Carbon Capture Scheme Ed Stelmach

carbon capture: this public relations facade is a pricey piece of unicorn science.

Last Friday, Jim Carter, formerly of Syncrude and more recently of the Alberta Carbon Capture and Storage Development Council, spoke to the media following the release of a report which indicated the cost of the unproven technology may be higher then had been previously believed.

Carbon capture and storage will “at least double” electricity prices in Alberta and require taxpayers to contribute up to $3 billion more a year to support industry’s efforts to use the technology, says the chairman of a provincial advisory council.

Premier Ed Stelmach has used the funding of the unproven Carbon Capture and Storage technology as an attempt to convince international leaders and investors that Alberta can ‘green’ the oil sands, but a November 2008 leaked government memo written by University of Calgary researcher Dr. David Keith suggested that carbon capture would do little to reduce carbon emissions eminating from Alberta’s Energy Beach.

[l]ittle of the oil sands’ carbon dioxide can be captured because most emissions aren’t concentrated enough.

But what of the two recent provincial studies suggesting that the emissions from Alberta’s oil sands aren’t as dirty as we thought? Read Graham Thomson‘s column from this past Saturday to debunk that spin.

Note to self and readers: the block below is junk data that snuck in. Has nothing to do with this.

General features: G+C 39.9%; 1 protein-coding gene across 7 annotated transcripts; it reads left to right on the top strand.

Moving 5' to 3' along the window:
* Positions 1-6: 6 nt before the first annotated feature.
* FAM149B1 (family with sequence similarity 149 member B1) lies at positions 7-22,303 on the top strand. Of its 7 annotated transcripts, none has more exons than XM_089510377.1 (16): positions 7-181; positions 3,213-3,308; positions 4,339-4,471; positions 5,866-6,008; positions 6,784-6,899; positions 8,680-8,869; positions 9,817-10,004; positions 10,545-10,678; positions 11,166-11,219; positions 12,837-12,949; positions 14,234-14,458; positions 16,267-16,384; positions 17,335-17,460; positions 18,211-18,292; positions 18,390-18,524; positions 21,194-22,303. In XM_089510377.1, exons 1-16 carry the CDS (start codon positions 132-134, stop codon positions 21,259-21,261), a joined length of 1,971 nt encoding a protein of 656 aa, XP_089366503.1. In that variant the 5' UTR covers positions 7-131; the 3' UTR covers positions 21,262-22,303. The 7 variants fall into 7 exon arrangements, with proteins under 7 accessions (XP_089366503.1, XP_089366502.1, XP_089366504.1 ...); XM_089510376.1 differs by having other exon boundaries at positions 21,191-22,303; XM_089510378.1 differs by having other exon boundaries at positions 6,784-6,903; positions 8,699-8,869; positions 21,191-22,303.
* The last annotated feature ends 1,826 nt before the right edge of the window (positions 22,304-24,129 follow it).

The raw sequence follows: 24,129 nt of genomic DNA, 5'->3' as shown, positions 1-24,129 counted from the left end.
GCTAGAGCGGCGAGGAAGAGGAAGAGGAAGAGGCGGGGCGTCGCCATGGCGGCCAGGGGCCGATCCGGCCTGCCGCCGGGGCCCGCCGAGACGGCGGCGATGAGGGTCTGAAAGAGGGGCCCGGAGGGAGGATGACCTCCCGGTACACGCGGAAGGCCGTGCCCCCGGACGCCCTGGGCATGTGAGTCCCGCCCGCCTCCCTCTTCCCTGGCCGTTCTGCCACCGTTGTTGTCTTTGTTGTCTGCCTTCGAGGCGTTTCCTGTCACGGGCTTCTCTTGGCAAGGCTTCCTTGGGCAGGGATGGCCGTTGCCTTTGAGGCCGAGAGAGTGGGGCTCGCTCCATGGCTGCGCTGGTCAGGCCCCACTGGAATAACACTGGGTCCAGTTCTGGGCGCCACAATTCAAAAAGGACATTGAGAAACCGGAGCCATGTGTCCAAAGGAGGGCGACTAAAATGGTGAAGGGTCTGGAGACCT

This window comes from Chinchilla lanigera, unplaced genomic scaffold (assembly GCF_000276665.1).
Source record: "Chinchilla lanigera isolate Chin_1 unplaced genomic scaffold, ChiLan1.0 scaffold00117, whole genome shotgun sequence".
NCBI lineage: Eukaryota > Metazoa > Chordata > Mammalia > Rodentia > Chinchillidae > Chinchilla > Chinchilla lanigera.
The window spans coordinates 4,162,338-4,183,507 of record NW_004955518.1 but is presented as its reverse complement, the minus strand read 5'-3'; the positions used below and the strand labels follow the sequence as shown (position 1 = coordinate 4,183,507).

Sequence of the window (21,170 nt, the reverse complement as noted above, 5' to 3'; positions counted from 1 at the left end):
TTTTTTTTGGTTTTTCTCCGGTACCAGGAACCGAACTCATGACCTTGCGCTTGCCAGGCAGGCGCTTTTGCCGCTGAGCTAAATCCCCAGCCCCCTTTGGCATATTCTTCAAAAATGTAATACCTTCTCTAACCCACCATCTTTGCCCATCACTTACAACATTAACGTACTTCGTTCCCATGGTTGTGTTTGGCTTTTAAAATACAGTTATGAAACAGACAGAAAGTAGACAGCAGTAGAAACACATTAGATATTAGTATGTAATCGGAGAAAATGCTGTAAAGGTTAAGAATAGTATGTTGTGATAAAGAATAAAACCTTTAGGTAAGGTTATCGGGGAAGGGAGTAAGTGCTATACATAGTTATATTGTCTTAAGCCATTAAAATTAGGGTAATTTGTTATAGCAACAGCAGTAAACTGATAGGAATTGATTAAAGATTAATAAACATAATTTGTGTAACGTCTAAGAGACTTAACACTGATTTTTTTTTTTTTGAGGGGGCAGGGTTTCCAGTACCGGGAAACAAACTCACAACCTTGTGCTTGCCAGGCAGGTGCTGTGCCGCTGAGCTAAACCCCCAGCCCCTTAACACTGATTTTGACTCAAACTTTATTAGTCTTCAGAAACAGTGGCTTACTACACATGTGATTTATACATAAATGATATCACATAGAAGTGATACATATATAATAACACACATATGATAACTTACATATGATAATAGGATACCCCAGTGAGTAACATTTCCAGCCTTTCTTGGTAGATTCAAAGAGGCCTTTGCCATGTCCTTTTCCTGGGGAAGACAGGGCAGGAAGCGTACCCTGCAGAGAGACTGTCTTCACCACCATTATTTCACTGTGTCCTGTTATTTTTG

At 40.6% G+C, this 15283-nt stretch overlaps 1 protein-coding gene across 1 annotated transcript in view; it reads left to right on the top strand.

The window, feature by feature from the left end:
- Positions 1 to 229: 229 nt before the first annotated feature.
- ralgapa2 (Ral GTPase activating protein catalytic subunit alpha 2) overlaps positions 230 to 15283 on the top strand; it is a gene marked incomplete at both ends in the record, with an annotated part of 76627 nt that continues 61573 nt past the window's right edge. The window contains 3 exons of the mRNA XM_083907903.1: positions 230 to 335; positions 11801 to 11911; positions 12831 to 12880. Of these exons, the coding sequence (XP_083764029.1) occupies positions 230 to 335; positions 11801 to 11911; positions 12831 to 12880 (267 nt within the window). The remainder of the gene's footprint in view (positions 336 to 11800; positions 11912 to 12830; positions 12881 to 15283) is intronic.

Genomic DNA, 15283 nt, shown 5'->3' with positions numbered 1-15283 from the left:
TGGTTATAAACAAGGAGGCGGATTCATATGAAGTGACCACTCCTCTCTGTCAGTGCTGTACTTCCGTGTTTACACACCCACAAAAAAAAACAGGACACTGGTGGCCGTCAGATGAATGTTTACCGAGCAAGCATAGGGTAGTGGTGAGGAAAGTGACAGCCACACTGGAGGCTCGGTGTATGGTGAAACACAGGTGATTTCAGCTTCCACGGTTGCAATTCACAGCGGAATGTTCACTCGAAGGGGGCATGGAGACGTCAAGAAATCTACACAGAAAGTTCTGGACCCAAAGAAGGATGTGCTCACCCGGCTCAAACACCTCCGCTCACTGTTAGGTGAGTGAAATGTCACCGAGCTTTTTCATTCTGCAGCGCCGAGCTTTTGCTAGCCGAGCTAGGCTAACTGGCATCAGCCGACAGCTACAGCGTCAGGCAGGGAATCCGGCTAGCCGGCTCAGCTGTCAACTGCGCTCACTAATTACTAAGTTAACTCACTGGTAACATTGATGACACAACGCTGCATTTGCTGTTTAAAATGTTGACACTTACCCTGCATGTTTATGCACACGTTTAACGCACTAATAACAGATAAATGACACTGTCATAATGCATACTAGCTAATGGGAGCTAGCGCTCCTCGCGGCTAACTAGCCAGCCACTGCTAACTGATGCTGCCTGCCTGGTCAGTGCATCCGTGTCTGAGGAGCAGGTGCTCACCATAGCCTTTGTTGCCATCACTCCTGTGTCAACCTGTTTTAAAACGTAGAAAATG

Researchers like Dr. Keith have suggested that the technology would best be used to capture carbon from coal burning facilities, which does very little to reduce the fast growing oil sands emissions and nothing to reduce the impact of tailings ponds and open pit mining. With our politicians ready to invest billions of taxpayers dollars in carbon capture, it remains unclear what impact it will have if this technology can be implemented:

Air capture appears to be technically feasible. But the economics are still unclear, and the politics murkiest of all. Will developing countries build enormous air-capture plants, powered by coal, to offset the emissions associated with industrialisation? Will the technology discourage efforts to improve energy efficiency, or might it be a valuable tool in the fight against climate change? At the moment, air capture is merely experimental.

This public relations facade is a pricey piece of unicorn science. With the sheer billions of taxpayers dollars that may be spent on carbon capture, I can’t help but imagine the world leader Alberta could become if even a fraction of those billions were dedicated towards smart innovation and R&D strategies in renewable energy and sustainable transportation.

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